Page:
Note: If you’re in an interesting place or undergoing interesting experiences, drop a line. Give us an insight into what it’s like to be a Latter-day Saint where you are. Virgil has set a good pattern. Now let’s hear more from the field.
I want to tell you how pleased we are with the New Era. We set aside one class period each month in our seminary to discuss the New Era. This day has been especially enjoyable for the students. They are assigned ahead of time specific articles to study and to report on to the rest of the class. We have also used stories, poems, articles, and advice on numerous occasions to reinforce lessons and have used eighteen specific articles as major points in eighteen different lessons. This works extremely well, because most of the students have already read the articles and can immediately refer to them in their minds.
I think so much of the New Era and its potential for keeping youth close to the Church that at the close of the school year I wrote a personal note to all parents of my students to encourage them to see that their youth receive the magazine during the summer months.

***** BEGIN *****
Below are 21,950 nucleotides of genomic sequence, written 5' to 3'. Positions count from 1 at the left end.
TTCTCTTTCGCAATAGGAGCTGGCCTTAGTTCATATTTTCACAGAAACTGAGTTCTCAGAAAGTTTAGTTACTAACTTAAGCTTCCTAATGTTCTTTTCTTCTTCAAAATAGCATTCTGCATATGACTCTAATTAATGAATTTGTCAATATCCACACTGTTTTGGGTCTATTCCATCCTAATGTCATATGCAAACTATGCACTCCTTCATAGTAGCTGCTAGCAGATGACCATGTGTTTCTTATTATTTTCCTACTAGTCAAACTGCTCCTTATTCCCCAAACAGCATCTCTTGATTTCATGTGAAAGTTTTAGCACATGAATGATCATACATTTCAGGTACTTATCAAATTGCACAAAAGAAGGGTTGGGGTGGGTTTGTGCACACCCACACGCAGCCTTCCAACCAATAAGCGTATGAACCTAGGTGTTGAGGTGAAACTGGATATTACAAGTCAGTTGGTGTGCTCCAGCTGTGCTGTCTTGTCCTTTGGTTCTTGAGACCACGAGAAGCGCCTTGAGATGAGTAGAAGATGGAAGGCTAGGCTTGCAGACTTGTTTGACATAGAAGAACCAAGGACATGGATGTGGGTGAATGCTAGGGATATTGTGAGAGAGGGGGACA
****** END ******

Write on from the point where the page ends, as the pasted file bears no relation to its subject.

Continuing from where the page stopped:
I simply cannot tell you how well the magazine is being received and how very useful it is to both youth and teachers.
One suggestion: Students keep permanent file systems and like to tear articles out of the magazine. It would be helpful to have articles arranged so that tearing one out will not mean losing part of another. Make sense?
Larry W. Tippetts
Principal, American Fork Junior High Seminary
American Fork, Utah
Ten points for a good filing system idea, Larry! But if we were to do this, it would do away with single-article, double-page spreads in the magazine, and that would make for a very dull publication visually. It would allow no space for what we call “air,” or for flair, or for strong impressive treatment.
Several months ago I was selected as valedictorian of my class. I had been thinking, worrying, and praying about what I could say to my class on graduation night. Brother Spencer Condie’s thoughts on monkeys expressed very well what I had unsuccessfully tried to put into words myself [May, “Things They’re Saying,” p. 37]. As you certainly must know, the New Era is great in so many ways, and my testimony increases with each issue.
Loring Air Force Base, Maine
Your July fiction was great! Please put more in. I was assigned to help sell subscriptions and found that young people want more stories. The active kids read what you have, but what about those who are less interested in the Church? I think some fiction about teenagers and their problems would help.
Couldn’t agree more! In fact, the reason we haven’t printed more fiction is because we haven’t received any from readers like yourself. Your assessment of the kind of fiction we’d like is right on. We want it to deal with Latter-day Saint youth, their problems, the issues they face, and what it’s like to be a Mormon. We also welcome fiction on traditional themes, an occasional romantic story, and some fun material, too. Let the word out—send in your fiction! Short shorts and short stories are wanted.